Whether indoors or outdoors, Wednesday’s brainstorm suggests the Big Sky community wants a pool.
By Jack Reney STAFF EDITOR
At a BASE multi-purpose hall on Wednesday afternoon, more than 80 community members shared their imaginations for a new recreation center in Big Sky.
About 50 people filled out the recommended registration for Wednesday’s event hosted by community organization Big Sky, and more than 80 attended. A doubles session will take place on Thursday evening, October 27, with 30 people currently registered with unlimited spaces available. In partnership with Bozeman-based architecture and sustainable design firm inContour, BSCO hosted a three-part discussion to get feedback on a potential project that would meet the needs of a year-round community.
“I think it’s remarkable that so many people want to be part of this process,” said BSCO CEO Whitney Montgomery. “I hope that tomorrow evening’s workshop will be as successful as this afternoon’s.”
To get started, inContour owner and lead landscape architect, Lessa Millard, led a 30-minute brainstorm on recreational spaces that could meet community needs.
Here are some suggested ideas, in no particular order:
A community swimming pool, free daycare, library, communal kitchen, indoor track and/or grass field, art studio, workshop or creative space, sauna, outdoor exercise room, safe bike paths, an indoor ice rink, a music studio, an archery range and an open basketball hall.
More than one community member highlighted the importance of free community access for the new install.
A second round of brainstorming included solutions for Big Sky’s general needs and wants. One person suggested a gondola connecting US Highway 191 at Big Sky Resort with a mid station in Meadow Village.
The gondola suggestion drew a few laughs, but other ideas seemed to be seriously considered, including a pool with aquatic programs for swim teams, swimming lessons, sports training, among other possibilities.
With many ideas listed, Millard had each table combine pre-cut slices into a pie chart to visualize costing and prioritization. She asked each table to come to a consensus, so that one member could present their suggestion to the whole group.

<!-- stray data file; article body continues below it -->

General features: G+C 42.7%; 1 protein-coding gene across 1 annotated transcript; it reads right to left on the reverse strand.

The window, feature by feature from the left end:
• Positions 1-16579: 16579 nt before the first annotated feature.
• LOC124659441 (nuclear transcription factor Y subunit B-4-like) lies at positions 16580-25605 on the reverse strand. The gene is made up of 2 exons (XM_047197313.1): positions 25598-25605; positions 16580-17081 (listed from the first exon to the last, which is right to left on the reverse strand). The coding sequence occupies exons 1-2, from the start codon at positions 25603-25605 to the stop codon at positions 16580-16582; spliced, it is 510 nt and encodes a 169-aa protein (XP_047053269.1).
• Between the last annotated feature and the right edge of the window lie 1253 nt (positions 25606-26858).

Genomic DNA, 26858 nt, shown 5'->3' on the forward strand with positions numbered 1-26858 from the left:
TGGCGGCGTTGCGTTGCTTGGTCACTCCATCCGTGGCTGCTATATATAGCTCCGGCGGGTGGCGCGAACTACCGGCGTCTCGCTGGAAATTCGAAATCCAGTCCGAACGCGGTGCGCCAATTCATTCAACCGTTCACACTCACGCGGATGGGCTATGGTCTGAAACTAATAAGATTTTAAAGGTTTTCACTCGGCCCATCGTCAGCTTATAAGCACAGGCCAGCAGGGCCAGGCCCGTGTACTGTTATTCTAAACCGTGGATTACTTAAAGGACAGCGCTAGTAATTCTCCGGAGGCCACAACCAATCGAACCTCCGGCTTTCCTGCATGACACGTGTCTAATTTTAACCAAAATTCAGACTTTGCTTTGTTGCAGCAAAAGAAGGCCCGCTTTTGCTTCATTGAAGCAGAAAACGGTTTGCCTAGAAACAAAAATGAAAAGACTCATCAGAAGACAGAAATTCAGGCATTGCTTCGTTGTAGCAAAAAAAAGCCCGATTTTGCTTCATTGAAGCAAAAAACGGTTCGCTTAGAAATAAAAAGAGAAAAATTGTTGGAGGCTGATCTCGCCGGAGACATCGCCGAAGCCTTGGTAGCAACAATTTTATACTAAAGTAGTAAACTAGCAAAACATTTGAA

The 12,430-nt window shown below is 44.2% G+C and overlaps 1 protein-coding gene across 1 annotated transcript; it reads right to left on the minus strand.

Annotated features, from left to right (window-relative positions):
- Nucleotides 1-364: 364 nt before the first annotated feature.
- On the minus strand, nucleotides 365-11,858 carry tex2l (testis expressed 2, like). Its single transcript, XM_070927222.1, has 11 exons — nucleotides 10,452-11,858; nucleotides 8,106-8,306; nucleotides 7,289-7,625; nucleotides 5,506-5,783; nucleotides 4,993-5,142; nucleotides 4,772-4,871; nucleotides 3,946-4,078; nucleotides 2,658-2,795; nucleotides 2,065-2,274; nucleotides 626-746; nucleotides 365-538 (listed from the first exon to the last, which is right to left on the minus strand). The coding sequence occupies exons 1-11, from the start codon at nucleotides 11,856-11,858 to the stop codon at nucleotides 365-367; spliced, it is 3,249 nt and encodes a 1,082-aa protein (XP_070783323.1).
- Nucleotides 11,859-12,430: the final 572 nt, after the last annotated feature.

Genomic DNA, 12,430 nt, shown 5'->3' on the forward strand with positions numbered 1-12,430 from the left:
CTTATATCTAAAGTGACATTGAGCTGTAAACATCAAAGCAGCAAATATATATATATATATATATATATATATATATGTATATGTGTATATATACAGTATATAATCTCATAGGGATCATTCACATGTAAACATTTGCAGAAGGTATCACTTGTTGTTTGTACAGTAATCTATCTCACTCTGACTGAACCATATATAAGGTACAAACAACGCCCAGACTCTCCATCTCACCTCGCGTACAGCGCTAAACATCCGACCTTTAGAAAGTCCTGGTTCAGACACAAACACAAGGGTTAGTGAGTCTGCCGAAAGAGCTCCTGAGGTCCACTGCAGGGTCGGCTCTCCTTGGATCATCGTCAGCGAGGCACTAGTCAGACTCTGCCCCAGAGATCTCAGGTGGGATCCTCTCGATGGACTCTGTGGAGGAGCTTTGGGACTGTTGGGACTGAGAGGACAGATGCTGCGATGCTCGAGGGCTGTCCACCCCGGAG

Most groups offered an aquatic facility at some capacity, ranging from hybrid models with libraries and resource centers to a dedicated pool with additional services like hot tubs and programs.
“I’ve offered a pool for 30 of the 33 years I’ve lived here,” said a presenter. She noted that the cost of a full indoor aquatic center has been a barrier and said that with a cheaper outdoor pool, “we could have people swimming next summer.”
“[An outdoor pool] is a huge community focus in every small town in Montana. We are a seasonal city and we play seasonal sports. In the summer we go out. We don’t want to go inside a noisy indoor aquatic center.
Others mentioned the potential benefits of a year-round swimming pool on physical fitness and mental health, as well as the challenge of heating an outdoor pool. Either way, much of Wednesday’s discussion focused on the need for swimming access to Big Sky.
“This is just the beginning of the community brainstorming process,” Millard told EBS. “At this stage, there is no architect involved, there is no ongoing construction or installation planning yet. It’s about finding the amenities the Big Sky community wants in their future recreation facility.
The complexity of the design and the location will impact the project schedule, but no specific date exists.
“It’s going to take us some time to collect all the data, maybe until the end of December,” Montgomery told EBS. “But it will take this whole group to pull off the next plan, whatever it is. We must all remain engaged in this process. We will find a way to communicate the results.
Montgomery added that funding will be the next step, as the current focus is to listen to the needs of the community.